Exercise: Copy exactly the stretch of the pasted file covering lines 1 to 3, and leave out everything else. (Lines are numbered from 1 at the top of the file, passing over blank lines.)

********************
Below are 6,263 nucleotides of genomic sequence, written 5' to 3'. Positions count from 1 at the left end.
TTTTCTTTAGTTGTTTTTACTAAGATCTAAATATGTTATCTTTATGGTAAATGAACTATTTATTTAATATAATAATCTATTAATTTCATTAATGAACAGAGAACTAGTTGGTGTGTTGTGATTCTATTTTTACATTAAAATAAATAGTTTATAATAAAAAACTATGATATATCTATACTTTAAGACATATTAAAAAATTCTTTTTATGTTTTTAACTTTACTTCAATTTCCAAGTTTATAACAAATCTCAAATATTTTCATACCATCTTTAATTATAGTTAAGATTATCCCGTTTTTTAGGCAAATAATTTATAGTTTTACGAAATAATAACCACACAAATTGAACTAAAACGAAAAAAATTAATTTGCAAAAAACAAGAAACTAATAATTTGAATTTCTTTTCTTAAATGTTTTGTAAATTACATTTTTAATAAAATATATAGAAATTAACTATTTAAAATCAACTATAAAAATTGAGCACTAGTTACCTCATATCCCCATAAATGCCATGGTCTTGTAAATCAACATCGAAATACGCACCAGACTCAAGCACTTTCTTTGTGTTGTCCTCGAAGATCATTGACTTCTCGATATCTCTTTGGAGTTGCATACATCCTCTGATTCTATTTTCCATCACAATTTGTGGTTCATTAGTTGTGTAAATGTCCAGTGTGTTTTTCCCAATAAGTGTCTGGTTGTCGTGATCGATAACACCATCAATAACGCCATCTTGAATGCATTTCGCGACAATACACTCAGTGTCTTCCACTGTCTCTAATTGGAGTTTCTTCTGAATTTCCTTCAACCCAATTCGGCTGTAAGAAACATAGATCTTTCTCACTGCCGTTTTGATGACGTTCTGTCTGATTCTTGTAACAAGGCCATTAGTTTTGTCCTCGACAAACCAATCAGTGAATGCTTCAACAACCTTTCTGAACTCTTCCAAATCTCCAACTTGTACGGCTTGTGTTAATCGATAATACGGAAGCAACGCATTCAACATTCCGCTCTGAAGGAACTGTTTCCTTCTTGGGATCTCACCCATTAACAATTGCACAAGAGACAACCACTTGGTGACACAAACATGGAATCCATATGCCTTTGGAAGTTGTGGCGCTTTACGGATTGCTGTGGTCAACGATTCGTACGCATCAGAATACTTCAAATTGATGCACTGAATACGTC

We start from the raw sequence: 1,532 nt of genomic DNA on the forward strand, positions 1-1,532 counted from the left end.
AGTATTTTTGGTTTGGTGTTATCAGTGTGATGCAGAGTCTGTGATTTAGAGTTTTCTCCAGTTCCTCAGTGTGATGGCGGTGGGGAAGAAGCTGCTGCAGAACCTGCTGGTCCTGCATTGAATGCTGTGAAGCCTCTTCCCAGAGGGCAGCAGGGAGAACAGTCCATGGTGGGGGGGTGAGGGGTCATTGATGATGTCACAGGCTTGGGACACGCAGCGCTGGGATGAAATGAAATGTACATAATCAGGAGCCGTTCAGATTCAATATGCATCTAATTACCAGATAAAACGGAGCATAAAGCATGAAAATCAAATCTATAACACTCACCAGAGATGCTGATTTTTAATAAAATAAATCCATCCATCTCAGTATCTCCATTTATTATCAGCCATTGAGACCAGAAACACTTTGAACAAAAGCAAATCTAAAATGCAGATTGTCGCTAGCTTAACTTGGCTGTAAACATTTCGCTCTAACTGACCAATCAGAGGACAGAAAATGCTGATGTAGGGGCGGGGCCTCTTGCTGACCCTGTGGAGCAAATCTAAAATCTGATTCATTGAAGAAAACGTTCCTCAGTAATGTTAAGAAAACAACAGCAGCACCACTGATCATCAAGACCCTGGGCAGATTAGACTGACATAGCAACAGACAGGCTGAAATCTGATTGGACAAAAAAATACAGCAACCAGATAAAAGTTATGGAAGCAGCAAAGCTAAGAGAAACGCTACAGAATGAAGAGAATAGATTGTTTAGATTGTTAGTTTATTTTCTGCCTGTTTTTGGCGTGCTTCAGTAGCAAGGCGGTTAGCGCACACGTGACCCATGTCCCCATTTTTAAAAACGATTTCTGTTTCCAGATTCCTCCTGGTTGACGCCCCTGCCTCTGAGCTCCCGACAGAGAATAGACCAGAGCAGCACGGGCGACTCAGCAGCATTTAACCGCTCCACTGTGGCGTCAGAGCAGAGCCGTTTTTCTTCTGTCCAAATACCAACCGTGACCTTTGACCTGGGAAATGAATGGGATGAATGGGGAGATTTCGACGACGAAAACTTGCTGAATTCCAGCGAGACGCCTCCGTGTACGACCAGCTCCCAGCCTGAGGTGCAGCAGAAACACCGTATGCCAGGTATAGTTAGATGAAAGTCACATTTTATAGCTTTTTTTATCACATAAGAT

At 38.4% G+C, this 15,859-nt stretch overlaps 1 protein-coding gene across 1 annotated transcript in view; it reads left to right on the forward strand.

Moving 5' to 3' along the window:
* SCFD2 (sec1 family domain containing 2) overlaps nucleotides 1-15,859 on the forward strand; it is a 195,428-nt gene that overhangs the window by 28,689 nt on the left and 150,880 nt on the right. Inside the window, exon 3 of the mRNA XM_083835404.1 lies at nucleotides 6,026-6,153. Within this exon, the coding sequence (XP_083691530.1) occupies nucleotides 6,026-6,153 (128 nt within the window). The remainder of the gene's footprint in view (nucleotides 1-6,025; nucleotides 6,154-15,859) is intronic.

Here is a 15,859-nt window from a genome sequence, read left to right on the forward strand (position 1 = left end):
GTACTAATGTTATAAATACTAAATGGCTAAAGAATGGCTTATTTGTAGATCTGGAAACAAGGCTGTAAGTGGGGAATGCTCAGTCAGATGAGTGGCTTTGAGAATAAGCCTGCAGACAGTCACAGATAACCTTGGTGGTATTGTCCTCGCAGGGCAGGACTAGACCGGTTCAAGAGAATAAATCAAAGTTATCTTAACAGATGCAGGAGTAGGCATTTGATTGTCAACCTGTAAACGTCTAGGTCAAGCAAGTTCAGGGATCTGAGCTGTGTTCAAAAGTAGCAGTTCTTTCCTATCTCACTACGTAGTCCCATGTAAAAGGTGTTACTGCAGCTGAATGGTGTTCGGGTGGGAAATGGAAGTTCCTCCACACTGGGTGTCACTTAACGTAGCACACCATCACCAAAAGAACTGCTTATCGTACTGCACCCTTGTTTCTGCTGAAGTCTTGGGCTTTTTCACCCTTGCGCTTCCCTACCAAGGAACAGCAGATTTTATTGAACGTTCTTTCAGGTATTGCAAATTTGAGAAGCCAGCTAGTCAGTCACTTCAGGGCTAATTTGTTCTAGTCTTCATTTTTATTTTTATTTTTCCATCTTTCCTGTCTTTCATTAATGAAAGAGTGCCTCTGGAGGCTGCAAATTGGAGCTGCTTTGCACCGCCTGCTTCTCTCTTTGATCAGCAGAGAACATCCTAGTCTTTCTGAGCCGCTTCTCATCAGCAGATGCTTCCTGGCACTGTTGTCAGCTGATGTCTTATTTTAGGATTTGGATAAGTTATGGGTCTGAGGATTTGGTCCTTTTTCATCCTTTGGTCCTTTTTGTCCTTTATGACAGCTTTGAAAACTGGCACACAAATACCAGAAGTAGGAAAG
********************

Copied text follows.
Below are 6,263 nucleotides of genomic sequence, written 5' to 3'. Positions count from 1 at the left end.
TTTTCTTTAGTTGTTTTTACTAAGATCTAAATATGTTATCTTTATGGTAAATGAACTATTTATTTAATATAATAATCTATTAATTTCATTAATGAACAGAGAACTAGTTGGTGTGTTGTGATTCTATTTTTACATTAAAATAAATAGTTTATAATAAAAAACTATGATATATCTATACTTTAAGACATATTAAAAAATTCTTTTTATGTTTTTAACTTTACTTCAATTTCCAAGTTTATAACAAATCTCAAATATTTTCATACCATCTTTAATTATAGTTAAGATTATCCCGTTTTTTAGGCAAATAATTTATAGTTTTACGAAATAATAACCACACAAATTGAACTAAAACGAAAAAAATTAATTTGCAAAAAACAAGAAACTAATAATTTGAATTTCTTTTCTTAAATGTTTTGTAAATTACATTTTTAATAAAATATATAGAAATTAACTATTTAAAATCAACTATAAAAATTGAGCACTAGTTACCTCATATCCCCATAAATGCCATGGTCTTGTAAATCAACATCGAAATACGCACCAGACTCAAGCACTTTCTTTGTGTTGTCCTCGAAGATCATTGACTTCTCGATATCTCTTTGGAGTTGCATACATCCTCTGATTCTATTTTCCATCACAATTTGTGGTTCATTAGTTGTGTAAATGTCCAGTGTGTTTTTCCCAATAAGTGTCTGGTTGTCGTGATCGATAACACCATCAATAACGCCATCTTGAATGCATTTCGCGACAATACACTCAGTGTCTTCCACTGTCTCTAATTGGAGTTTCTTCTGAATTTCCTTCAACCCAATTCGGCTGTAAGAAACATAGATCTTTCTCACTGCCGTTTTGATGACGTTCTGTCTGATTCTTGTAACAAGGCCATTAGTTTTGTCCTCGACAAACCAATCAGTGAATGCTTCAACAACCTTTCTGAACTCTTCCAAATCTCCAACTTGTACGGCTTGTGTTAATCGATAATACGGAAGCAACGCATTCAACATTCCGCTCTGAAGGAACTGTTTCCTTCTTGGGATCTCACCCATTAACAATTGCACAAGAGACAACCACTTGGTGACACAAACATGGAATCCATATGCCTTTGGAAGTTGTGGCGCTTTACGGATTGCTGTGGTCAACGATTCGTACGCATCAGAATACTTCAAATTGATGCACTGAATACGTC

We start from the raw sequence: 1,532 nt of genomic DNA on the forward strand, positions 1-1,532 counted from the left end.